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Carey: F1 must respect history but also embrace change

Outgoing Formula 1 CEO Chase Carey says championship chiefs know they must “recognise its history” but not become unwilling to trial changes that could enhance the spectacle.

Carey took up the reins of Formula 1 in early 2017 after Liberty Media acquired the championship and will relinquish his role at the end of 2020.

Carey will remain involved in the championship as Non-Executive Chairman in order to provide guidance to new CEO Stefano Domenicali.

Liberty Media has been keen to trial a revised weekend format, including proposing qualifying races at select events, but this has received a lukewarm reaction from other stakeholders.

Formula 1 teams twice rejected a proposal to introduce Saturday sprint races at a handful of 2020 grands prix and a 2021 trial suggestion was also turned down.

“We need to be open to and have honest discussions about ways to make the sport better,” said Carey, who was speaking on Formula 1’s Beyond the Grid podcast.

“Most sports when they’ve talked about changes the hardcore fans resist change.

“MLB wanted a designated hitter and people didn’t like it. NBA put in a three-point line and the hardcore [fans] didn’t like it.

“They added teams to play-offs, so you used to have two league champions playing in the World Series, this year they had 16 teams.

“In most of those cases, not all, they have been viewed as positive, bringing fresh energy, perspective.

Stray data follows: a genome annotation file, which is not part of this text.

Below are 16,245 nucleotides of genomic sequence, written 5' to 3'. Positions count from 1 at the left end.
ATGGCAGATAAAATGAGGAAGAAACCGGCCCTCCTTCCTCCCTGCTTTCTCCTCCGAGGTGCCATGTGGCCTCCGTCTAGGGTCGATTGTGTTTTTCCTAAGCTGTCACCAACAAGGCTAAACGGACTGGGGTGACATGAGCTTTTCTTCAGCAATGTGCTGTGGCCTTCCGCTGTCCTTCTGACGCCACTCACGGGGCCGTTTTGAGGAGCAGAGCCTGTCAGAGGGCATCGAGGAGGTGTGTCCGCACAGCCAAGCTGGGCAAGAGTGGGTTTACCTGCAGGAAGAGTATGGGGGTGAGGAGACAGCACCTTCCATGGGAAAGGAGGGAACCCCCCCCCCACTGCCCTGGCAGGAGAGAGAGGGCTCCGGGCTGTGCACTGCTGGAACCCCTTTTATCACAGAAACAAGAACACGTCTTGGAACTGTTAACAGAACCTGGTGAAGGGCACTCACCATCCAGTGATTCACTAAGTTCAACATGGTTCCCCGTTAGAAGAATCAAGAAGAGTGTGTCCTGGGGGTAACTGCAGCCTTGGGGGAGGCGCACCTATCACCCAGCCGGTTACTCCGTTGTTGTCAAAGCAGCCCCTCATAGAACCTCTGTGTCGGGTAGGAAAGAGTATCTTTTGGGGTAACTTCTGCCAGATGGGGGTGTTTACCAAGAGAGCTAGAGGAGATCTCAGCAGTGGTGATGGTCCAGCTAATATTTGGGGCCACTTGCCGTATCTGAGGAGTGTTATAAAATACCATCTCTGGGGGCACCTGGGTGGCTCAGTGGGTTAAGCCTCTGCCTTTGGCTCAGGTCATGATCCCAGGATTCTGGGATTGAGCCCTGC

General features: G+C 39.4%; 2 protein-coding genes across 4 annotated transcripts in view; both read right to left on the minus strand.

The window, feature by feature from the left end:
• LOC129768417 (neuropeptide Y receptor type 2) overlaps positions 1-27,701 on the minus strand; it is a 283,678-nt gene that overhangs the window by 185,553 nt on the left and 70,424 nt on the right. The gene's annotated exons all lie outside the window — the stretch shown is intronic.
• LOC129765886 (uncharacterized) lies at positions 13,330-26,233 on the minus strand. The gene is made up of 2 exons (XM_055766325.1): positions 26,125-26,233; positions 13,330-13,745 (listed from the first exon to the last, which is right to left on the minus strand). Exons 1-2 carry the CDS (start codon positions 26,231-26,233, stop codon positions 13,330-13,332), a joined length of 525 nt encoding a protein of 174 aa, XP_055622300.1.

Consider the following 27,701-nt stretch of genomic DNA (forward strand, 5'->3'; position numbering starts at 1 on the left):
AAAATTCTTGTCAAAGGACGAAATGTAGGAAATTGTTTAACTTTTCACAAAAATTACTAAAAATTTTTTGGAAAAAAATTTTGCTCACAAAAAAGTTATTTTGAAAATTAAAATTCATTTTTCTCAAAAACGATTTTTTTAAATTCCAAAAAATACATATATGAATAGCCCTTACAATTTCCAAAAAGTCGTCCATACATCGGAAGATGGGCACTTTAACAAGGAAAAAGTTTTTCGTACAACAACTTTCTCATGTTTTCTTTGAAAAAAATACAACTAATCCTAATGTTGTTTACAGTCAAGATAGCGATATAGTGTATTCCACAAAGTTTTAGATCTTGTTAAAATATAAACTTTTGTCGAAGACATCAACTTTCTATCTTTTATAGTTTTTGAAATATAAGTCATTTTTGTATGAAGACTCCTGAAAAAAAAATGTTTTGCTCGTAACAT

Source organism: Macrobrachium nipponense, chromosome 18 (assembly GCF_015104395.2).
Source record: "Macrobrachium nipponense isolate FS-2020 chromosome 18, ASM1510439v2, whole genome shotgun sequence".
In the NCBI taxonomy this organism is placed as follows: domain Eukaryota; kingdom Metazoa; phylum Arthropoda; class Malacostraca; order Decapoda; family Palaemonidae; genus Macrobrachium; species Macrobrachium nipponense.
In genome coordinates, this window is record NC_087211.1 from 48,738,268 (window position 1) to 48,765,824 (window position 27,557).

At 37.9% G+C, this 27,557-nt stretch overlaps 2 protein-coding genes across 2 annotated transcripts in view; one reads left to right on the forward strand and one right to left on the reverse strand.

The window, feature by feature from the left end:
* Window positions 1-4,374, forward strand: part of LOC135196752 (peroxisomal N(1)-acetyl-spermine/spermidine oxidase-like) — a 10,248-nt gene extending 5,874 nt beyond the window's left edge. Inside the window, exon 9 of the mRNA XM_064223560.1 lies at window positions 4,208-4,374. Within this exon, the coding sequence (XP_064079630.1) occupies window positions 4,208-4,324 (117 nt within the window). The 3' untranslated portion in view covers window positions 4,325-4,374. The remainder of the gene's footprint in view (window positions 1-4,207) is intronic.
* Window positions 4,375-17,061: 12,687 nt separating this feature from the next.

“You have to be careful you don’t gimmick up the sport and recognise the history but not make it become a straightjacket that doesn’t make you consider changes that may truly enhance the sport.”

Referring to the continuing prospect of qualifying races at a handful of grands prix Carey said that “it is a group decision, we’re not going to dictate that.

“We’ll look at the pros and cons, what we think are the benefits and issues. And we’ll have discussions.

“We need to make an intelligent and informed judgment about whether it is a decision we feel is respectful to the sport, maybe not part of its history, but will engage and create greater interest.

“You race and compete in sports for fans, yes, the individuals in it get great rewards out of success, but the purpose is to create a memorable and great experiences for fans.

“You’re never going to get to 100 per cent [approval] so it is why we have to make the judgement.”


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